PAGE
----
Naidoo also said he hoped to get into Russia, but would have difficulty because he holds an African passport. Chilingarov seemed receptive to helping him visit the country as the “Arctic 30” continue to be held.
Russia touts Northern Sea Route
At a conference where answers to issues in the Arctic remain elusive, Russia has provided some of the most tangible evidence of Arctic change. In addition to the impending offshore oil extraction in the Pechora Sea where Greenpeace was protesting, another Russian endeavor is already taking shape.
Just off the western and northern shores of Alaska, history’s next great trade route may be a far-flung, icy voyage passing through the Bering Strait and over the top of Russia. Known as the Northern Sea Route, these shipping lanes are only open two to three months of the year now, but they are already seeing use because they cut down the travel time between North America and Europe and Far East Asia by 59 percent, said M. V. Slipenchuk, deputy of the State Duma of the Russian Federation, at the Arctic conference.
In 2009, just two vessels sailed the Northern Sea Route. This year, an estimated 55 vessels are expected to pass over the top of Russia and through the Bering Strait.
“By 2021, the Northern Sea Route will be open for business for eight months per year, and Arctic Sea traffic will rise 10 times,” Slipenchuk said.
Among the big shipping companies eyeing the Northern Route is China Ocean Shipping Co., which made China’s first commercial voyage across the Arctic this summer. On Aug. 15, a COSCO vessel left the Port of Taicang, China, sailed through the Bering Strait and over, arriving in Rotterdam, Netherlands, on Sept. 10, said COSCO President Yunpeng Li during a panel discussion at the Arctic Circle conference.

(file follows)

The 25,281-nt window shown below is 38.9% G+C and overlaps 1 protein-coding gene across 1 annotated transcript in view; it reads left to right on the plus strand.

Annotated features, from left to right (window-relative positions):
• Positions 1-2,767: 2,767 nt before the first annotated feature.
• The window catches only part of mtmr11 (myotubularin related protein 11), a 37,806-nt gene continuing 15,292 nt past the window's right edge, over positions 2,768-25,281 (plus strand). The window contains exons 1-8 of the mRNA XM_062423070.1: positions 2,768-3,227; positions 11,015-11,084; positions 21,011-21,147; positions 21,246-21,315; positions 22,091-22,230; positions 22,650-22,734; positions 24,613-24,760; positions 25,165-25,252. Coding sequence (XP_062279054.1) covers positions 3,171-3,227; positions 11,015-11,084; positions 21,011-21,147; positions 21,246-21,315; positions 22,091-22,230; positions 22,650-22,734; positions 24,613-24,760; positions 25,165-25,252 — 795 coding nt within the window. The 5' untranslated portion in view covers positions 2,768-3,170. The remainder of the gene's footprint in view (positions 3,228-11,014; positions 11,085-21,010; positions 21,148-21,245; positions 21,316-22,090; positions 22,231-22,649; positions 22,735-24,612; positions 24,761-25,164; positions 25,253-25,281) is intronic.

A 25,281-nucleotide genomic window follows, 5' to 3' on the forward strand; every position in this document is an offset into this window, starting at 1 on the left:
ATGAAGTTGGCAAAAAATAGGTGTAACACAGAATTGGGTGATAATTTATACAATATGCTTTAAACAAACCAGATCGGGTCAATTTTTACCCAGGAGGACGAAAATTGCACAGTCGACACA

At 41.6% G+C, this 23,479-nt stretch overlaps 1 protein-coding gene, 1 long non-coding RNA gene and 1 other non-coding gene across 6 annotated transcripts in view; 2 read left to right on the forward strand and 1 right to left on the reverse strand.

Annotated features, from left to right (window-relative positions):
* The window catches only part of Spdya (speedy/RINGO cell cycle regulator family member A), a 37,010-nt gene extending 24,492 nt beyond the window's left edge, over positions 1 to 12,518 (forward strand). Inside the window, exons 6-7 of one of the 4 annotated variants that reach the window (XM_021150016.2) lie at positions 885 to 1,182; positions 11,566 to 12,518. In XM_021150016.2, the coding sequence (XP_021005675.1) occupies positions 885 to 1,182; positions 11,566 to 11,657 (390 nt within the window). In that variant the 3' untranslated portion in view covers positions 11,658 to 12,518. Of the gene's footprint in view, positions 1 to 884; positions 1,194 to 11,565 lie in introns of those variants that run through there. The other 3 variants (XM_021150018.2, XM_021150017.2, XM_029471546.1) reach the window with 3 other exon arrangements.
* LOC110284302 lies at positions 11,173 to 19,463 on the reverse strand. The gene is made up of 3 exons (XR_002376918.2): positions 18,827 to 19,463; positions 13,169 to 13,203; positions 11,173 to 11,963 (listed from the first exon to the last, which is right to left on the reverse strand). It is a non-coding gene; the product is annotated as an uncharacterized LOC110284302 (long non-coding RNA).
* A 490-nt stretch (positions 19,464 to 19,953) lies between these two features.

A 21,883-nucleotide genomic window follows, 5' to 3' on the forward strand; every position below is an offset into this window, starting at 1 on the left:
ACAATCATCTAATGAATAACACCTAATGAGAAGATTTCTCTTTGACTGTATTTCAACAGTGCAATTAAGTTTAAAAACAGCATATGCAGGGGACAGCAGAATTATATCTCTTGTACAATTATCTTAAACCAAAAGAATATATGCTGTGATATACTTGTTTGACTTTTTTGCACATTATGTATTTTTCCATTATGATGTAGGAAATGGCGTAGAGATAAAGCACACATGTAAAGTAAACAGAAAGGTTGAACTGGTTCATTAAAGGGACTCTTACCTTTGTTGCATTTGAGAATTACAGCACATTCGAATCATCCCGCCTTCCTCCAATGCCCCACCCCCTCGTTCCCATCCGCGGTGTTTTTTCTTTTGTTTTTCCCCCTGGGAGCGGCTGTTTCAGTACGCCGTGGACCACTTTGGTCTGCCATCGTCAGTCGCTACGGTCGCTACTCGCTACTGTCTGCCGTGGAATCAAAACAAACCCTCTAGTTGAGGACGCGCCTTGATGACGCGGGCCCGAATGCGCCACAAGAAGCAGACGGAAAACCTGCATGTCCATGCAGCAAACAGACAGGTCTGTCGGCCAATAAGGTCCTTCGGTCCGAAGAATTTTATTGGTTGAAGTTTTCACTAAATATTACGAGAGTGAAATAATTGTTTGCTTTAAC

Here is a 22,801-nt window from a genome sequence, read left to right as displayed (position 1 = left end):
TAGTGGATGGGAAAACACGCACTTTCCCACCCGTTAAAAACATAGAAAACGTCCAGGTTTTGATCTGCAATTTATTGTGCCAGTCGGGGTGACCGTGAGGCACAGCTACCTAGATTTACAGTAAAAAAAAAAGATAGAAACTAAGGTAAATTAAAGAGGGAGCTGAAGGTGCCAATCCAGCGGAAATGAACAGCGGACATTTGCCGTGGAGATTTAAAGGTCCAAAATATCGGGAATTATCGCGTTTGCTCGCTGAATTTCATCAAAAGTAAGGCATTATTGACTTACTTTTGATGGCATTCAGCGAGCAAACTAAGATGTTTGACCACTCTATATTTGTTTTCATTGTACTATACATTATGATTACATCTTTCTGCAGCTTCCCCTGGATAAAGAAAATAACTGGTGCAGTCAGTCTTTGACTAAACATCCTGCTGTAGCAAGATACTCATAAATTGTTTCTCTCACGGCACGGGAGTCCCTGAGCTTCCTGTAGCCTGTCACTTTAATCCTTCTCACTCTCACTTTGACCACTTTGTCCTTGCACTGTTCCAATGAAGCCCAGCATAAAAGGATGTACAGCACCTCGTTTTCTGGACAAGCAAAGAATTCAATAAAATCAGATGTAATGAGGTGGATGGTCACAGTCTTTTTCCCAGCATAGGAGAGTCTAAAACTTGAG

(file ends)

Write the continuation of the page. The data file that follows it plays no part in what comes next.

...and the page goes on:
“Traveling through the Northern Sea Route takes nine to 15 days less than traditional routes,” he said. “Carriers can thus cut voyage time, reduce bunker costs, and improve their competitiveness.”
Commercial ship operators must apply for permits to sail the Northern Sea Route. The cost for icebreaker escorts typically ranges from $250,000 to $400,000, said Dmitry Purim, chairman and chief executive of Sovfracht-Sovmortrans Group, one of the largest freight-forwarders in Russia that operates three ice-class vessels.
“It’s best to create a caravan of ships to keep icebreaking costs down,” he said.
But visions of a busy Arctic highway raise concerns.
Last month, a 435-foot Russian-flagged ship carrying diesel fuel struck an ice while traveling the Northern Sea Route. The ice ripped a gash in a ballast tank, but the crew was able to act quickly by plugging it with cement.
Even some Russian authorities acknowledge the environmental risks to Arctic shipping. A combination of the remoteness of the route, a lack of deepwater ports and limited response capabilities make the Northern Sea Route a risky proposition.
Slipenchuk suggested at the Arctic Circle gathering that a $3 billion to $4 billion joint venture should be set up to address such concerns for the Northern Sea Route, perhaps with a partnership between his country and industry.
Worries over Russian oil development in Arctic
An oil spill, which the drifting tanker renewed concerns over, is a worst-case scenario for a group like Greenpeace, which has called for an Arctic oil-spill response plan before any industry moves forward in the region. Aside from the potential spills from traveling tankers, there’s also the concern for offshore drilling in the Russian Arctic, which Anton Vasiliev, Russian ambassador for Arctic cooperation, said was imminent.